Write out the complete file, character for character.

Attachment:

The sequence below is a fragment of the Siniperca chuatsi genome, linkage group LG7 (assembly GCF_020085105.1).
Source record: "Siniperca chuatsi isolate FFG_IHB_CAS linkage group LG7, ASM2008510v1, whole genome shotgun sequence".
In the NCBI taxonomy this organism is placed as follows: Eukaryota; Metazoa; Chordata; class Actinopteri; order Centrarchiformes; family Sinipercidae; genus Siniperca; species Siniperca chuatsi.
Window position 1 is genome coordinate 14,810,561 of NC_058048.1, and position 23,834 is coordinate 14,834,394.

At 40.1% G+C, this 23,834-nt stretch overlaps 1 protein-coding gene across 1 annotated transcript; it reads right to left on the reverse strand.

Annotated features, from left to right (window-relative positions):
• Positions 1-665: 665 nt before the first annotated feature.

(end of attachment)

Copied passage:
The sequence below is a fragment of the Siniperca chuatsi genome, linkage group LG7 (assembly GCF_020085105.1).
Source record: "Siniperca chuatsi isolate FFG_IHB_CAS linkage group LG7, ASM2008510v1, whole genome shotgun sequence".
In the NCBI taxonomy this organism is placed as follows: Eukaryota; Metazoa; Chordata; class Actinopteri; order Centrarchiformes; family Sinipercidae; genus Siniperca; species Siniperca chuatsi.
Window position 1 is genome coordinate 14,810,561 of NC_058048.1, and position 23,834 is coordinate 14,834,394.

At 40.1% G+C, this 23,834-nt stretch overlaps 1 protein-coding gene across 1 annotated transcript; it reads right to left on the reverse strand.

Annotated features, from left to right (window-relative positions):
• Positions 1-665: 665 nt before the first annotated feature.